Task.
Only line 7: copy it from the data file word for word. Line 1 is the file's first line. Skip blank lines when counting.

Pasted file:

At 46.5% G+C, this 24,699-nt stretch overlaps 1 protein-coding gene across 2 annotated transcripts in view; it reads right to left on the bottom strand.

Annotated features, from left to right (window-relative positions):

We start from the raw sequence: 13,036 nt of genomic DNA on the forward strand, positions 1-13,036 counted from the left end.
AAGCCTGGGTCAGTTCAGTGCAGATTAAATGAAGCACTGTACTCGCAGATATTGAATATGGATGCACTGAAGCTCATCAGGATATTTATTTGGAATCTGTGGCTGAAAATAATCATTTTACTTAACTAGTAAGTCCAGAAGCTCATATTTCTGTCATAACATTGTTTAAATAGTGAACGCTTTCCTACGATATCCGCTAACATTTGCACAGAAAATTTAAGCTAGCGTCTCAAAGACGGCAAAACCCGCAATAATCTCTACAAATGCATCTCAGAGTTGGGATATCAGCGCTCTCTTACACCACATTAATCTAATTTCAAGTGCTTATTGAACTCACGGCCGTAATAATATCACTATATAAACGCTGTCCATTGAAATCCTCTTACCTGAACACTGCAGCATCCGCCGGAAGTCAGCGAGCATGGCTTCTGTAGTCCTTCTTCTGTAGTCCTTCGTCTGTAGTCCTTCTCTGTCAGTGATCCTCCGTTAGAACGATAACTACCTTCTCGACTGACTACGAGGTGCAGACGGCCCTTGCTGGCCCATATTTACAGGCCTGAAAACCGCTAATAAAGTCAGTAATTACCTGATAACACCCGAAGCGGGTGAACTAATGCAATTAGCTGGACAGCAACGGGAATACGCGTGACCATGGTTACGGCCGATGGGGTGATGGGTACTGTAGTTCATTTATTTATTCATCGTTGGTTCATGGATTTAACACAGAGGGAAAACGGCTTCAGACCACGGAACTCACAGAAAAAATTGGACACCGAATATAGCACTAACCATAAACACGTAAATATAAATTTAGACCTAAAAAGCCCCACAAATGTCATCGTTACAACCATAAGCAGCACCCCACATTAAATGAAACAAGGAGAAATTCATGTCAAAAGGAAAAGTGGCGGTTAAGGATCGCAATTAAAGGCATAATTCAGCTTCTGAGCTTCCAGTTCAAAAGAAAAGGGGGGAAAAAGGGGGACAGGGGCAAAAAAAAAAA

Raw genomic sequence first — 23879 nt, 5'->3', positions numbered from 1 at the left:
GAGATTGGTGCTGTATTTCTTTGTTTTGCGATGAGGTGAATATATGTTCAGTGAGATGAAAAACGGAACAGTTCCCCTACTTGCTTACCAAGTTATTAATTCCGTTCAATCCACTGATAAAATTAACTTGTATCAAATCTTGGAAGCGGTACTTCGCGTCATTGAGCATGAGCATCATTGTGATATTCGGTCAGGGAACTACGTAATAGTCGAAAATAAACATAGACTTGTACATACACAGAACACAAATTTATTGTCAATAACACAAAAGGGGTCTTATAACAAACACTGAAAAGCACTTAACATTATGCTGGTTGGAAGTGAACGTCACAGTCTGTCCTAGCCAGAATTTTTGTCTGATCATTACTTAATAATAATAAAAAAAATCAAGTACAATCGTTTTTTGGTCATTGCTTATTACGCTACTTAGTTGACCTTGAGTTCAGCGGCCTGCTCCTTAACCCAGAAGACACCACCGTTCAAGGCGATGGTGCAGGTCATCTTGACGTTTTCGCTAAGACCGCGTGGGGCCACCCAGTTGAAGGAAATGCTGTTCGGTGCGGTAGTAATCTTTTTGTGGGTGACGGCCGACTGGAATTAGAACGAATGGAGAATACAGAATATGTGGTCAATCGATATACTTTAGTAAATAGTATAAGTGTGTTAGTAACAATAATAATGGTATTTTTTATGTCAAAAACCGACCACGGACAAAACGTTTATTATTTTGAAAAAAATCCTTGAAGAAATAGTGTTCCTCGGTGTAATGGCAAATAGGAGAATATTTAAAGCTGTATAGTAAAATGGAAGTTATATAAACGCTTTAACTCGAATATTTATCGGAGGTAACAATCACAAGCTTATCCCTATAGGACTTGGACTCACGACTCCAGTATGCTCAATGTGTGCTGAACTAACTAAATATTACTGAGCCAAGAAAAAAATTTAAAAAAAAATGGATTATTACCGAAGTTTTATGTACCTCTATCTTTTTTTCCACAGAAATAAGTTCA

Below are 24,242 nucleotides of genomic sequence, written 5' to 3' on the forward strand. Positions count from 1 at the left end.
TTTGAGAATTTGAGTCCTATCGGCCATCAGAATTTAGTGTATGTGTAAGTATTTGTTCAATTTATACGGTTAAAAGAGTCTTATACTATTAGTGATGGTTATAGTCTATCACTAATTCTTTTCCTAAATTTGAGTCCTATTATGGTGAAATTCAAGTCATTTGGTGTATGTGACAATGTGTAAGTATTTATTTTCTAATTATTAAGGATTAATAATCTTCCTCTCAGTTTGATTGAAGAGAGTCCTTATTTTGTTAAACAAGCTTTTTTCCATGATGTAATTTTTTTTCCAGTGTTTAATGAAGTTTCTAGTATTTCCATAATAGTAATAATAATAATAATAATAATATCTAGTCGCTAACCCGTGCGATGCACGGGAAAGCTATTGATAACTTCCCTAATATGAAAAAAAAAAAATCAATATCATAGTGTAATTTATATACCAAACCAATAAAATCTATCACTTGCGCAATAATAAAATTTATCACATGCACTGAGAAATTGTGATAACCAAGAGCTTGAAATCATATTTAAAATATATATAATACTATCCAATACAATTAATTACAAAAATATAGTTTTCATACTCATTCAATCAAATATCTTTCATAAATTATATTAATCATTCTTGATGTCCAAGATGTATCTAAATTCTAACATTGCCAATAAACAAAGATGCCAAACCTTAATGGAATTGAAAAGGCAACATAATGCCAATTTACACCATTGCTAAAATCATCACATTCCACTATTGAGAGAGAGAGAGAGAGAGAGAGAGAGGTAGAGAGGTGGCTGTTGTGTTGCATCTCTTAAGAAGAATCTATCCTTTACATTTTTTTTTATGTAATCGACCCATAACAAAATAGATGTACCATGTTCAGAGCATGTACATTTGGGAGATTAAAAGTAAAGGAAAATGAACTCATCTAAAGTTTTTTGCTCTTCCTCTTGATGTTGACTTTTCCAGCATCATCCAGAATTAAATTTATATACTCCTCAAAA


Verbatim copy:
Below are 24,242 nucleotides of genomic sequence, written 5' to 3' on the forward strand. Positions count from 1 at the left end.